High impedance insulators are an integral part of today's high performance electronic products. The purity of the materials used to construct these insulators can make the difference between a product that works properly and one that doesn't work at all. The accepted method of measuring high resistance is to apply a large voltage to a sample and measure the small currents stimulated through that sample. However, for high resistance samples, the levels of current that must be measured are extremely low, so testing these materials accurately and repeatably can be a challenge. Other current sources,such as piezoelectric effects or discharging capacitive elements, can obscure the stimulated current one wishes to observe in order to calculate resistance and surface and volume resistivity. This paper presents a method for selectively measuring a stimulated current in the presence of other currents that may be five to ten times the magnitude of the stimulated current.

While resistance and resistivity are related properties, they are not synonymous. Resistivity is a property of the material itself, so it's independent of the geometry of a particular sample. In contrast, resistance depends not only on the material but on the length and cross-sectional area of the sample being measured. When making volume resistivity measurements, the measured resistance is multiplied by the cross-sectional area of the sample perpendicular to the current flow, then that value is divided by the path length of the current.The results are typically expressed in Ω-cm. When working with samples with complex geometries, effective area and thickness values are used in the calculation. For surface resistivity measurements, the measured resistance is multiplied by the width of the surface across which the current flows, then that value is divided by the path length of the current along the surface. Results are expressed in Ω/. If the electrodes in the text fixture or the sample have complex geometries,effective multiplier values are used in the calculation.

A resistivity test system usually consists of a picoammeter, voltage source, and a specialized test fixture with electrodes for making electrical contact with the sample. Standard fixture parameters and dimensions have been defined by the American Society for Testing and Materials (ASTM) for measuring volume and surface resistivity and are commercially available. **Figure 1** is a cutaway drawing of a fixture based on the ASTM D257 standard.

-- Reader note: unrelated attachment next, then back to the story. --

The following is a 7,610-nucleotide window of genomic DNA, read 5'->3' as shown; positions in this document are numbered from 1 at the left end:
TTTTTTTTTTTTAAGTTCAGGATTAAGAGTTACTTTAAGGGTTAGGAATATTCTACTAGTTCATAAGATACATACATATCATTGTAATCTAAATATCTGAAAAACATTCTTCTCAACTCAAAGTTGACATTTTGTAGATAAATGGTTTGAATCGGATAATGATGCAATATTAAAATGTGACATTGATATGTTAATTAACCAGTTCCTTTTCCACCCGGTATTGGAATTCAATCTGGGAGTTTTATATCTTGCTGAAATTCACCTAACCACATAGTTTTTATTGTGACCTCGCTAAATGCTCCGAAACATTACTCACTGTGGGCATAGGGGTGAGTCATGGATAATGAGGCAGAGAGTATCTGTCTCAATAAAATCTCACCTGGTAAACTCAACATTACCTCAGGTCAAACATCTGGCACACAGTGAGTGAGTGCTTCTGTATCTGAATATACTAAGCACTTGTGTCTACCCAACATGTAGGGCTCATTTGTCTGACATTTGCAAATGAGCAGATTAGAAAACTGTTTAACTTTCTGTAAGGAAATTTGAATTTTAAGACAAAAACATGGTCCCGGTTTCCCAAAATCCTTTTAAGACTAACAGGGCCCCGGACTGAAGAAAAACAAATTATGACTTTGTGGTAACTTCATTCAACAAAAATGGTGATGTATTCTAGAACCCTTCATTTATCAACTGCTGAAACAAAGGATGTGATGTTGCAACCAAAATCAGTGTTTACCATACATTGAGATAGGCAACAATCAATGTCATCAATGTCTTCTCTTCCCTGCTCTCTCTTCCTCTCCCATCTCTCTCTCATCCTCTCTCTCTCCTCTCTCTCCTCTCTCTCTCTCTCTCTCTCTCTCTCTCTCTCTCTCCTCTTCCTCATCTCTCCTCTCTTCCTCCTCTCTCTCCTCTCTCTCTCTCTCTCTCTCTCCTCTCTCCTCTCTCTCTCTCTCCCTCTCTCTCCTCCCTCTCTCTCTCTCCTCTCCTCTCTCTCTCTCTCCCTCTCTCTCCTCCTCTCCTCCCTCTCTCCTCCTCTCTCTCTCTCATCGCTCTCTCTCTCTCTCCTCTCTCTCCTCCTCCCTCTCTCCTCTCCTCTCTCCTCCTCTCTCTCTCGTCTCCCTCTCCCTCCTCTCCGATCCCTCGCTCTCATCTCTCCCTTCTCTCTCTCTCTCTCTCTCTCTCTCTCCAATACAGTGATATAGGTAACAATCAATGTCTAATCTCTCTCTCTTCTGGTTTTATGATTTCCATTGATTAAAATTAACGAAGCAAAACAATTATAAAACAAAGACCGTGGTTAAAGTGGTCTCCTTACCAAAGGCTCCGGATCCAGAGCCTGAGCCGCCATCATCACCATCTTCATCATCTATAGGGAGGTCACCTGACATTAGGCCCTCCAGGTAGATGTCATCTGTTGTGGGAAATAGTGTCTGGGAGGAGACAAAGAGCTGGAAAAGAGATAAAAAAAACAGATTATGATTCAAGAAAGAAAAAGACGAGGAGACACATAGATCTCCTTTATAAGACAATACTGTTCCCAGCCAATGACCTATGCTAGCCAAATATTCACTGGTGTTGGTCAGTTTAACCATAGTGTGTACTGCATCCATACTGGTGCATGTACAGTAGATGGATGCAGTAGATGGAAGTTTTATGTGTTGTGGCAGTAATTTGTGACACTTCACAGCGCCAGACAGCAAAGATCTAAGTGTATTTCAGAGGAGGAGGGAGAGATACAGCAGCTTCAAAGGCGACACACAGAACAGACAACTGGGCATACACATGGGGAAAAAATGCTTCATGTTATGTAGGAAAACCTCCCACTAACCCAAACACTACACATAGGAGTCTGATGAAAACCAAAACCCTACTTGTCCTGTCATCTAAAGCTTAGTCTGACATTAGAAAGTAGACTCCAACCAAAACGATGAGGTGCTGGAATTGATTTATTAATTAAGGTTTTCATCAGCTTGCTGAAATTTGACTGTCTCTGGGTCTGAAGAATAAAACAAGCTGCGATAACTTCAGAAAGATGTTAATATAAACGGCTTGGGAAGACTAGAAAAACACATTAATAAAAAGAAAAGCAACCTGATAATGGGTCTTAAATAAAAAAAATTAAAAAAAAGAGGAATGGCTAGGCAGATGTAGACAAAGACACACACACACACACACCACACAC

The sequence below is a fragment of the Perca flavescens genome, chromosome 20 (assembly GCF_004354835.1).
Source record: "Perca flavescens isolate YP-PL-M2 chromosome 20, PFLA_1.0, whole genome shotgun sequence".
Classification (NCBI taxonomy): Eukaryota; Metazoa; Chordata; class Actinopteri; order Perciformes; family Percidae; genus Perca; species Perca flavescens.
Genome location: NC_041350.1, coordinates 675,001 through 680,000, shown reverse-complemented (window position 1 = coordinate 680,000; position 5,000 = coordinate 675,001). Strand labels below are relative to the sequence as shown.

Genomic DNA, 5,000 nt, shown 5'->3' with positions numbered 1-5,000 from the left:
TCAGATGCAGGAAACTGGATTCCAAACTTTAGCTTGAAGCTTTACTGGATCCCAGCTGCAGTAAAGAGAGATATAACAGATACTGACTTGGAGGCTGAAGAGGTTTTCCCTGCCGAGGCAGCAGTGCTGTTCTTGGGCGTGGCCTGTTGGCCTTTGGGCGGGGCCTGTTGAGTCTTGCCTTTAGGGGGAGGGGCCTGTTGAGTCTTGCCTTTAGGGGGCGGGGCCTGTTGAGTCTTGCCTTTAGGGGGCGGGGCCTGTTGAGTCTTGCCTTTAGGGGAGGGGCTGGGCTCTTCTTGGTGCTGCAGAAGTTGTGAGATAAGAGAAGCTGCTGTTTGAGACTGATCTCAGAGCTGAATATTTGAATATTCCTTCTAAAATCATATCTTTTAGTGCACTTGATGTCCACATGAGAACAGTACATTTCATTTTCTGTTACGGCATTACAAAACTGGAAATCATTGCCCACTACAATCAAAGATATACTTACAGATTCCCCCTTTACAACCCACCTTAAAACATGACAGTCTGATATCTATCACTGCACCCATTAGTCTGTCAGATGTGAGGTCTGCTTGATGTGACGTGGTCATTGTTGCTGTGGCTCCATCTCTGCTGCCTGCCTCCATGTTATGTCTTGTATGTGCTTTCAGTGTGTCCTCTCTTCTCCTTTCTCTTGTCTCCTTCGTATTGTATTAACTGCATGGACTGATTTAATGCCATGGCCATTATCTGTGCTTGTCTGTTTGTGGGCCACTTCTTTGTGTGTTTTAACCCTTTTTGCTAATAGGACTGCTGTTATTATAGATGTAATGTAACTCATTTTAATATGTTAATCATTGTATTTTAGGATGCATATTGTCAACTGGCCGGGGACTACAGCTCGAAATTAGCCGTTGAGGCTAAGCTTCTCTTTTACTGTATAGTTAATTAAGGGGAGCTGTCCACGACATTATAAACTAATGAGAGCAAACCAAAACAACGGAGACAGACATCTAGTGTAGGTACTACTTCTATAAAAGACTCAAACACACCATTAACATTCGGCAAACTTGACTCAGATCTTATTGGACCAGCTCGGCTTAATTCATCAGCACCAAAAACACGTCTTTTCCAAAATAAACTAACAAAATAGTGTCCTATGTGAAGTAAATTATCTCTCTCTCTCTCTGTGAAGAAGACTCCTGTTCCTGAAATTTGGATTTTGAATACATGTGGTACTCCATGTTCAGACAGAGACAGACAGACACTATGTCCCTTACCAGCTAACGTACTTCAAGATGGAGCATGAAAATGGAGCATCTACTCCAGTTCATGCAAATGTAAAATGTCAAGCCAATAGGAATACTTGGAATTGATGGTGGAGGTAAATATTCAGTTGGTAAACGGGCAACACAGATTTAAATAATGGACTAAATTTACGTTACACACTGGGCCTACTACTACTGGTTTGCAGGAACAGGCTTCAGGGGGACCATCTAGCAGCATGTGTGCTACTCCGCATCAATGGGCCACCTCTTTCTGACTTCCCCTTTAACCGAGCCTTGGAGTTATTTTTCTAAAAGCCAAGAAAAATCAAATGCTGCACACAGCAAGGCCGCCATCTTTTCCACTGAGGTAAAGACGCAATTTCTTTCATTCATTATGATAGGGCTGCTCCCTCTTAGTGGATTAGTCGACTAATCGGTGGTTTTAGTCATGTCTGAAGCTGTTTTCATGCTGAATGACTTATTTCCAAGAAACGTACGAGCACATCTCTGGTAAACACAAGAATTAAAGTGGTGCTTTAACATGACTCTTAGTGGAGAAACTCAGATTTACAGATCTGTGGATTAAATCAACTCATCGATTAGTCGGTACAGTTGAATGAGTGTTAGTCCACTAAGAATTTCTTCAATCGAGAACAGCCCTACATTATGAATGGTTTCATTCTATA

The standard way to characterize high-resistance (low conductance) samples is to apply a step voltage, measure the current through the sample after a fixed time, then calculate the resistance in accordance with Ohm’s Law (R=V/I). However, it's important to understand that the current measured this way is a combination of background currents from many sources, the DC resistive current, and the current charging the capacitance of the material.(See **Figure 2**.) Any sample has capacitance, as well as resistance. In fact, any sample can best be modeled as a collection of resistances ("R"s) and capacitances ("C"s). Circuit modeling of materials has been covered extensively in the literature.

When designing an experiment, it's important to consider the characteristic frequency at which the sample is to be measured. A one-minute delay between the step voltage and the measurement is effectively a measurement of the material’s 8.3mHz response. In many cases, this is perfectly adequate. In fact, a 15 second wait (33mHz) will often give a good approximation of DC response. At any rate, the user should make the measurement at a frequency that ensures the result is relevant to the sample's fitness-for-use. Once the characteristic frequency has been selected, it's essential to make an accurate and repeatable measurement of the response at that frequency. While one may or may not wish to include the low-frequency AC impedance in the sample measurement, the background currents are not an effect of the applied voltage and have no relevance in any impedance measurement.

The measurement technique that follows uses alternating DC voltages to eliminate the effects of these background currents and drifts.

Before any measurement can be considered valid, the accuracy of the measurement instrumentation and fixturing must be checked. A good way to do this is to measure a sample of air using the same technique as that used when measuring samples. To do this, simply insert a spacer between the ring electrode (guard ring) and top electrode of a standardized fixture to separate the picoammeter input electrode from the other two electrodes.

**Figure 3** shows leakage currents in response to a step voltage in the test setup used for this experiment. The sample currents are from a 1015W-cm sample of rubber. In this case, the fixture leakage currents are lower than the sample currents by a factor of 1000. Without further modifications, this system will measure resistances an order of magnitude higher than that, without substantially shunting the sample.